Symptoms and Treatment for Gambling Addiction in Primary Care


In primary care settings, physicians are increasingly evaluating patients for possible addictive behaviors, including gambling. Although gambling is legal and widespread, it is not a drug, and its addictive potential is not as high as with alcohol or other illicit drugs. However, the relative importance of evaluating patients for problem gambling is largely dependent on the associated health benefits and risks. In this article, we will examine some of the symptoms and treatment options for problem gambling. This article also discusses factors that should be considered when evaluating gambling in primary care settings.

Problem gambling

What is problem gambling? Problem gambling is a serious condition characterized by intense urges to gamble. It impacts not only the gambler, but also their friends, colleagues, and families. Problem gamblers can lose interest in work, relationships, hobbies, and other activities, and may isolate themselves because their social life lacks the ‘high’ of gambling. Their families may experience problems ranging from arguments to alienation or even physical abuse. Often, these individuals withdraw from social networks and rely on borrowed funds and loans in order to fund their gambling activities.

There are many different forms of treatment for problem gambling. Some treatments involve behavioral therapy, activity scheduling, and desensitization. In addition, behavioral analytic research is growing. Drugs such as the SSRI paroxetine have shown efficacy in treating pathological gambling, and sustained-release lithium has shown promise in preliminary studies. Among other treatments, metacognitive training has been shown to help those suffering from compulsive gambling.


There are many signs that someone has a gambling problem. A person who has an addiction to gambling will spend too much time gambling, leaving little time for their friends or family. They may steal money to fund their gambling habit. If they lie about where they are, they will be accused of lying, and this may be a sign of an addiction to gambling. Eventually, they may even kill someone to satisfy their addiction. Signs of gambling addiction include:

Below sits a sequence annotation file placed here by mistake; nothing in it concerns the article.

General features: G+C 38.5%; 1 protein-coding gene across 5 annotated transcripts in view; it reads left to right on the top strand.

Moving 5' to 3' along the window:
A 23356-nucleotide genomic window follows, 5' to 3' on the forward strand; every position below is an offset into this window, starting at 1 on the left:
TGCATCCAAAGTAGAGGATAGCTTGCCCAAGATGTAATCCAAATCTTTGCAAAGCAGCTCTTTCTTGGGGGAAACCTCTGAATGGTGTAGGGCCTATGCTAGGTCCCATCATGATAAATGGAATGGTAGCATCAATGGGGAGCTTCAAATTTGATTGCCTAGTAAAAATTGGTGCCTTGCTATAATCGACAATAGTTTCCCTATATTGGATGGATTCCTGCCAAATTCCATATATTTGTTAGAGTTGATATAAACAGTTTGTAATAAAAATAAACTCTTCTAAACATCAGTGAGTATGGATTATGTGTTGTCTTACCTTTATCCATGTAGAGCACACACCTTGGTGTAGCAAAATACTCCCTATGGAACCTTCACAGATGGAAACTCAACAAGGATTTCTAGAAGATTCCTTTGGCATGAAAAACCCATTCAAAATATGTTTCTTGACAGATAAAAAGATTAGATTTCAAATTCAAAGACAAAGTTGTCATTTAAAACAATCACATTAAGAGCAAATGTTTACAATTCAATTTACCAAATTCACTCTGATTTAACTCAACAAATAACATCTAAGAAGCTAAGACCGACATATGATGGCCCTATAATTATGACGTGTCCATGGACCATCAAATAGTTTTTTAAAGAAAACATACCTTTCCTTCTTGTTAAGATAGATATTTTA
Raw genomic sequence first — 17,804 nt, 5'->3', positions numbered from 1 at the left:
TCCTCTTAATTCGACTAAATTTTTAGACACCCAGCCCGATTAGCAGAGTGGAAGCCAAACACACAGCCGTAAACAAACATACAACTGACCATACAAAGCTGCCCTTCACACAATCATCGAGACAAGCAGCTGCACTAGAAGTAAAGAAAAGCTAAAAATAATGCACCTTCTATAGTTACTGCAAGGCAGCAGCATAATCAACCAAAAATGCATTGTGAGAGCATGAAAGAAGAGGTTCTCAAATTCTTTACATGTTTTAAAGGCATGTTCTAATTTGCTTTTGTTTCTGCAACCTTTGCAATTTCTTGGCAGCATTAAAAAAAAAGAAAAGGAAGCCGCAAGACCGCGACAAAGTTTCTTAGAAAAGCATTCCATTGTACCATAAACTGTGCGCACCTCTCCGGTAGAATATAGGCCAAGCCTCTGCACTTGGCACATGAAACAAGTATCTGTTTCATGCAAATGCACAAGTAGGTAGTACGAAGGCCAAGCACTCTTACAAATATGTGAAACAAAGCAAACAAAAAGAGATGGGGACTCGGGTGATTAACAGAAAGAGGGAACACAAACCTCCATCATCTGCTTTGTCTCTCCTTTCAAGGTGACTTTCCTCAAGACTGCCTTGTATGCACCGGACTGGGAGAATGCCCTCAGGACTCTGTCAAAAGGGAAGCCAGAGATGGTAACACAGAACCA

In addition to the obvious physical symptoms, the person suffering from an addiction to gambling may also experience mental problems. Depression is another common symptom, and the two can coexist. Depressed people can be irritable, and those with gambling addictions may lose sleep. In addition, these people can develop acne, and dark circles under the eyes may be another sign. A gambler may feel depressed and unworthy of love and attention. Ultimately, it is important to seek help for gambling addiction, because it can lead to severe consequences for the person.


Those with a gambling problem cannot control their urge to gamble, and often engage in irrational behavior to achieve the desired outcome. The consequences of excessive gambling can be personal and social, and if not dealt with, can lead to increased financial risk. Gamblers may also hide their behavior, deplete savings, and even resort to criminal behavior. However, symptoms of gambling addiction may develop as early as adolescence or as late as adulthood.

There are numerous emotional symptoms of gambling addiction, from loss of money to irrational thoughts and actions. Some people may even resort to self-harm if they do not succeed in limiting their losses. The resulting sleep deprivation can lead to a variety of physical ailments, including acne and dark circles under the eyes. Further, excessive gambling can result in depression and suicidal thoughts. Ultimately, excessive gambling can ruin a person’s life.


Several types of therapy are available to help treat gambling addiction. Cognitive behavioral therapy, psychoanalysis, and group therapy sessions can help a person change the way they think about gambling, as well as learn how to stop thinking about it entirely. Psychotherapy can also help a person with a gambling problem if the behavior is linked to a broader problem such as depression or anxiety. Mood stabilizers may also be prescribed for those who have trouble controlling their urges to gamble.

Problem gamblers often struggle to deal with their problems with reality, and their lack of acceptance of reality can be a significant contributing factor. These individuals are often preoccupied with their gambling activities, and they may resort to illegal behaviors such as lying about it to cover up the behavior. In addition, people with gambling addiction are also at an increased risk of alcohol and drug abuse, which can have devastating effects. To help cope with this problem, it is important to seek treatment for gambling addiction as soon as possible.